Tracey Maddison, Chair of Greens at Fulford Golf Club, tells us what it’s like to be a woman on the board and shares her insights on getting more females on the fairways.
It was hard not to be inspired by the Solheim Cup last weekend. The excitement. The drama. The teamwork.
It was goosebumps, edge-of-your-seat kind of stuff.
And it’s exactly what women’s golf needed.
Whether you’re into golf or not, it was impossible not to get whipped up in all the excitement as Team Europe lifted the trophy. It kicked a lot of misconceptions to the curb, but – perhaps most importantly – it proved that golf is about so much more than just the game itself.
In our most recent series of articles, we’ll be speaking to female leaders in the industry to showcase the depth of opportunities there are for women in golf; from bunkers to the boardroom.
Inspiring women in golf: Tracey Maddison
This week, Tracey Maddison, Chair of Greens at Fulford Golf Club, tells us what it’s like to be a woman on the board and shares her insights on getting more females on the fairways.
How did you get into golf?
I started playing golf from about the age of 10. My dad was really keen and he used to take me along to a little 11-hole golf course, not far away from where we lived.
I played in my first competition when I was about 12, and I won. When we went into the clubhouse the ladies all went into the ladies lounge, and I couldn't understand why my dad wasn’t allowed in to watch me pick up my trophy. I remember, he stood up some bricks outside and watched me through the window. That’s one of my oldest memories of the game.
Can you tell us a little bit about your career leading up to what you’re doing today?
I had various jobs and I went travelling for a year, backpacking around the world. Then in 1998, I worked in an admin role at BIGGA, the British and International Golf Greenkeepers Association. I had really stopped playing golf before then but took the game up again and I was there until 2002 when I changed roles and started working for the Institute of Physics and Engineering in Medicine.
A few years later, I bumped into the then Chief Executive of BIGGA, John Pemberton. He said they were restructuring and wanted somebody to drive membership forward and asked whether I’d be interested in going back. So I went back and ran the membership department for a while and then John retired and I became the General Manager while the new Chief Executive took over.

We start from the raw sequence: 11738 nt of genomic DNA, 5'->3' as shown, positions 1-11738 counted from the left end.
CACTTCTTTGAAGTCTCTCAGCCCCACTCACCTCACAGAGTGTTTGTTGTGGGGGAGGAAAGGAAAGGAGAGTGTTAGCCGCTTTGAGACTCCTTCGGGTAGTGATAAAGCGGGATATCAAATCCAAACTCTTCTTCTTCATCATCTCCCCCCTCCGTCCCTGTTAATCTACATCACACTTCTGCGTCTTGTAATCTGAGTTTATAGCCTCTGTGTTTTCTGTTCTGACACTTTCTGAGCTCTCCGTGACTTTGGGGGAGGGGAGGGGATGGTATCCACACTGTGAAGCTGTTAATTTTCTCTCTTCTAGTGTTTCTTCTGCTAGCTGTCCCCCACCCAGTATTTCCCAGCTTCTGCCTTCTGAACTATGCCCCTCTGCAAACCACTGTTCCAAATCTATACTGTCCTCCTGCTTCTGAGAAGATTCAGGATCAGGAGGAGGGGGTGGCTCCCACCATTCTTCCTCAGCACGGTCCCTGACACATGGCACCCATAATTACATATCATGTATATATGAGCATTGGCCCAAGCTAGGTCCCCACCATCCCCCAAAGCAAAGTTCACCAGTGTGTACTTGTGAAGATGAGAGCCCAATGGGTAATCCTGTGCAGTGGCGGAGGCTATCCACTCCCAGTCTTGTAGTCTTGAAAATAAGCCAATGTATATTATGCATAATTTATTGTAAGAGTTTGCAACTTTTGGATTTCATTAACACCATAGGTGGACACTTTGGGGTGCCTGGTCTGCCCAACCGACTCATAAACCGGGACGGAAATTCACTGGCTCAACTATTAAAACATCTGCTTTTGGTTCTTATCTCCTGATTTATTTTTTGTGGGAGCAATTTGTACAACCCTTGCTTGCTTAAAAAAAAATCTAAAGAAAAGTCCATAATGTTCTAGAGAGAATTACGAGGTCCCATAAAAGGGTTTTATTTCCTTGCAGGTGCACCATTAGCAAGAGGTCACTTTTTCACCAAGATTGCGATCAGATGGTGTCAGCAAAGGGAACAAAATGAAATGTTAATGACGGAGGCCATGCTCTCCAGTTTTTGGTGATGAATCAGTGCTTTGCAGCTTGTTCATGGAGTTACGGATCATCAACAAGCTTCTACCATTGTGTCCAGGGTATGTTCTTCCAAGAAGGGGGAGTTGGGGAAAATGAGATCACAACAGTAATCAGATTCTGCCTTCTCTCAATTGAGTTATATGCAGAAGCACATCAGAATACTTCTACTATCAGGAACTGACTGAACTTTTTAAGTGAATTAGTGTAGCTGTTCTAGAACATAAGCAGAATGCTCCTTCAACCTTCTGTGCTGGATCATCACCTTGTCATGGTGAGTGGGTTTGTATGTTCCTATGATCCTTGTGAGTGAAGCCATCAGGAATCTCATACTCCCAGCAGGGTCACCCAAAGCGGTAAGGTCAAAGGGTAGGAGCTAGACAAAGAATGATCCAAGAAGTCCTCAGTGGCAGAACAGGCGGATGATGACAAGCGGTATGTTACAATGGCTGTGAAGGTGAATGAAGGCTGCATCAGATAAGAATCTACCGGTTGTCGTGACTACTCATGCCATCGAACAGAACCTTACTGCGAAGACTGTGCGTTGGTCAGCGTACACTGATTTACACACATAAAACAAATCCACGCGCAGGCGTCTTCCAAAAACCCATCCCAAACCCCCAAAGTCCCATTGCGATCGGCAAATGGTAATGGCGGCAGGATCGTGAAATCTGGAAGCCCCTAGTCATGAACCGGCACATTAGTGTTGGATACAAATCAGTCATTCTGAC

The biggest thing for me was always working with the greenkeepers and trying to make the world a better place for them and get golfers to understand just what a tough job they've got.
I left BIGGA in October last year, and as golf became a hobby again, rather than a job, I started getting more involved at my golf club, Fulford. What I realised then though was how much I missed working with the greenkeepers.
Then one day I was playing with the Captain, a good friend of mine, and she asked whether I’d be interested in joining the Board of Directors. She thought my experience and knowledge would come in handy so I applied. I was one of seven applicants and was voted on the board by the members, then I was asked to consider putting myself forwards for the Chair of Greens role. And here I am!
Are you the first female to sit on the board at the club?
I’m the first female Chair of Greens, but we actually have a female President and a couple of ladies on the board. We also have a joint captain’s role at Fulford; so instead of a Men’s and Ladies’ Captain, we have two Club Captains.
I think that change in terminology is really important. It’s a habit to say things like ‘Chairman’ but we’re working hard to change that and use more inclusive language like ‘Chair of Greens’.
The more we use language like that, the more it just becomes second nature.
You’re obviously very well qualified to be Chair of Greens! But what is it like being a female on the board?
One of the first things I did when I took over as Chair of Greens was to meet as many of the members as I could. I knew most of the ladies, but I didn’t know a lot of the men because before that I’d only ever really played at the weekends.